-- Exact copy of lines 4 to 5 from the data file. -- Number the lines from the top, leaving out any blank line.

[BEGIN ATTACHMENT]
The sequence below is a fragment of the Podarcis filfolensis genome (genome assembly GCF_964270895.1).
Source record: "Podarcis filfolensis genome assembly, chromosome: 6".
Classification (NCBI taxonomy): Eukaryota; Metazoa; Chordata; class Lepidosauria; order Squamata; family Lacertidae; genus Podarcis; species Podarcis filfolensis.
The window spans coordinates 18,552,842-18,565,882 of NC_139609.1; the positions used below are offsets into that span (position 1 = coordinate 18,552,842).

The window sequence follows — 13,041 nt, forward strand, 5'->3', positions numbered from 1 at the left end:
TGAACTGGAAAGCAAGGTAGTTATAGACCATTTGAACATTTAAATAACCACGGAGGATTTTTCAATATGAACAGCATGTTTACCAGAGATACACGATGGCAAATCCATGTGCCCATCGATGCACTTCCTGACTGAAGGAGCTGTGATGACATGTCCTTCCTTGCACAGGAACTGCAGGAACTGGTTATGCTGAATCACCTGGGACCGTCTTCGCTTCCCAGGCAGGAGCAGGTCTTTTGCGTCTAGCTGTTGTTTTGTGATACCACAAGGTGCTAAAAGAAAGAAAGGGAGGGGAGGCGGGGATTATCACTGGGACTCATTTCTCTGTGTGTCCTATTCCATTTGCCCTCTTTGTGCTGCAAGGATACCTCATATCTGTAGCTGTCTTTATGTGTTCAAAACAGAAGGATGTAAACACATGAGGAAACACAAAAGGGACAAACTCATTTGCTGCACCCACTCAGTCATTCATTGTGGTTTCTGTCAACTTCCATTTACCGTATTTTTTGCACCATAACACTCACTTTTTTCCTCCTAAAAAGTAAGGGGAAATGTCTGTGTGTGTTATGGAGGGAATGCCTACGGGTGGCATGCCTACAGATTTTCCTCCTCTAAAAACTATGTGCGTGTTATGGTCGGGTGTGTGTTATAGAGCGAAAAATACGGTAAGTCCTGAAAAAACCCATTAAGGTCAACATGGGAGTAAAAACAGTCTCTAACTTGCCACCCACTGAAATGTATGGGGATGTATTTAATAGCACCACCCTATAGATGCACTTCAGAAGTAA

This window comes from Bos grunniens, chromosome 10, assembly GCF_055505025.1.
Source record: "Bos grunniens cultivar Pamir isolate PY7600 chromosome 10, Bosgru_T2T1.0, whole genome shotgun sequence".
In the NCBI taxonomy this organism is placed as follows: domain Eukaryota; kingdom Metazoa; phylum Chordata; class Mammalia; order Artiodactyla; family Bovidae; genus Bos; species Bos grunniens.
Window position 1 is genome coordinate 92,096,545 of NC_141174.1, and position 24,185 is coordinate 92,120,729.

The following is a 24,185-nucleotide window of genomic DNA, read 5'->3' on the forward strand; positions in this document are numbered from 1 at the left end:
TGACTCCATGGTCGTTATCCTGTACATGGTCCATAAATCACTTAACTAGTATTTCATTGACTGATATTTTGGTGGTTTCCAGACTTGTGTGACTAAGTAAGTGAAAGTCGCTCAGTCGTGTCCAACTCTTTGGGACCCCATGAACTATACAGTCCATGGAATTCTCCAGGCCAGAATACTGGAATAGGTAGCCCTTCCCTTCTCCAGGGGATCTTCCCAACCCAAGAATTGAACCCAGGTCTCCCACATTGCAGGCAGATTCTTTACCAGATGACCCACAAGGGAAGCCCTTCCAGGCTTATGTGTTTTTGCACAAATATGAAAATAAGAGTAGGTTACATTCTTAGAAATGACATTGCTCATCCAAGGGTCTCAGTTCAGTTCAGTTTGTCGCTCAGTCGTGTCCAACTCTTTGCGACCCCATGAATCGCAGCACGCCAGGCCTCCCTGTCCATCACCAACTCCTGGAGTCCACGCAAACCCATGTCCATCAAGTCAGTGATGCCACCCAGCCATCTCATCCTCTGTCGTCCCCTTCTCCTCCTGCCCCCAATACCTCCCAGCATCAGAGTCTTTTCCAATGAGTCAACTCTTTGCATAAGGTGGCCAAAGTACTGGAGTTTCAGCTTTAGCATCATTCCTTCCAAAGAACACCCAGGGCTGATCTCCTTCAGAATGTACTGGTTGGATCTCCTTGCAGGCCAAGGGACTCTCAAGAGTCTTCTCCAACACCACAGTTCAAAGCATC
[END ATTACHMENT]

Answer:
The window spans coordinates 18,552,842-18,565,882 of NC_139609.1; the positions used below are offsets into that span (position 1 = coordinate 18,552,842).

The window sequence follows — 13,041 nt, forward strand, 5'->3', positions numbered from 1 at the left end: